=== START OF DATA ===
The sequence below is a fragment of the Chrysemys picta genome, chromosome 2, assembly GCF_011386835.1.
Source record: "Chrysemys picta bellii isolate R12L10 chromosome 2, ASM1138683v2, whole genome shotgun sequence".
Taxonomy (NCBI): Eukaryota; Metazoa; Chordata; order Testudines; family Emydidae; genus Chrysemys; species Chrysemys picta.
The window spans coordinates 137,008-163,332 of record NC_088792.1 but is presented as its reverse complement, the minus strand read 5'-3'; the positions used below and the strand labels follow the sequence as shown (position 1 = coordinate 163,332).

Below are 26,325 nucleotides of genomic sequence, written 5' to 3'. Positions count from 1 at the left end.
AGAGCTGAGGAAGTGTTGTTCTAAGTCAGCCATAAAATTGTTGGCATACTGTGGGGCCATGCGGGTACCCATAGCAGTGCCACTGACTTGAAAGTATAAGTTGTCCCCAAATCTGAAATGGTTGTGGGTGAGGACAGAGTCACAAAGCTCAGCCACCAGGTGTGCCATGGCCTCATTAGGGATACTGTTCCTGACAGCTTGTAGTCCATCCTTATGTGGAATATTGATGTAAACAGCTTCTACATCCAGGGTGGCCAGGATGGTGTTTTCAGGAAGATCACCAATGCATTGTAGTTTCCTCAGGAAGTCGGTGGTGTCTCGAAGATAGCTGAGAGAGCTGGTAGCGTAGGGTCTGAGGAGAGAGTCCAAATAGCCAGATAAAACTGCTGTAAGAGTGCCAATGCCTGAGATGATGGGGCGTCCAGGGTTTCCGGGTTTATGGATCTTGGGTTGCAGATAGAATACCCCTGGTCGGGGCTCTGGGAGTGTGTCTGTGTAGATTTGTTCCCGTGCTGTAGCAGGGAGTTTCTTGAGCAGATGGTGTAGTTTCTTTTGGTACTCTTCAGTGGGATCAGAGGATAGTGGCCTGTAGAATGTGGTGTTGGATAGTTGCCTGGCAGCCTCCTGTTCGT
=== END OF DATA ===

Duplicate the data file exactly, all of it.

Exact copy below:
The sequence below is a fragment of the Chrysemys picta genome, chromosome 2, assembly GCF_011386835.1.
Source record: "Chrysemys picta bellii isolate R12L10 chromosome 2, ASM1138683v2, whole genome shotgun sequence".
Taxonomy (NCBI): Eukaryota; Metazoa; Chordata; order Testudines; family Emydidae; genus Chrysemys; species Chrysemys picta.
The window spans coordinates 137,008-163,332 of record NC_088792.1 but is presented as its reverse complement, the minus strand read 5'-3'; the positions used below and the strand labels follow the sequence as shown (position 1 = coordinate 163,332).

Below are 26,325 nucleotides of genomic sequence, written 5' to 3'. Positions count from 1 at the left end.
AGAGCTGAGGAAGTGTTGTTCTAAGTCAGCCATAAAATTGTTGGCATACTGTGGGGCCATGCGGGTACCCATAGCAGTGCCACTGACTTGAAAGTATAAGTTGTCCCCAAATCTGAAATGGTTGTGGGTGAGGACAGAGTCACAAAGCTCAGCCACCAGGTGTGCCATGGCCTCATTAGGGATACTGTTCCTGACAGCTTGTAGTCCATCCTTATGTGGAATATTGATGTAAACAGCTTCTACATCCAGGGTGGCCAGGATGGTGTTTTCAGGAAGATCACCAATGCATTGTAGTTTCCTCAGGAAGTCGGTGGTGTCTCGAAGATAGCTGAGAGAGCTGGTAGCGTAGGGTCTGAGGAGAGAGTCCAAATAGCCAGATAAAACTGCTGTAAGAGTGCCAATGCCTGAGATGATGGGGCGTCCAGGGTTTCCGGGTTTATGGATCTTGGGTTGCAGATAGAATACCCCTGGTCGGGGCTCTGGGAGTGTGTCTGTGTAGATTTGTTCCCGTGCTGTAGCAGGGAGTTTCTTGAGCAGATGGTGTAGTTTCTTTTGGTACTCTTCAGTGGGATCAGAGGATAGTGGCCTGTAGAATGTGGTGTTGGATAGTTGCCTGGCAGCCTCCTGTTCGT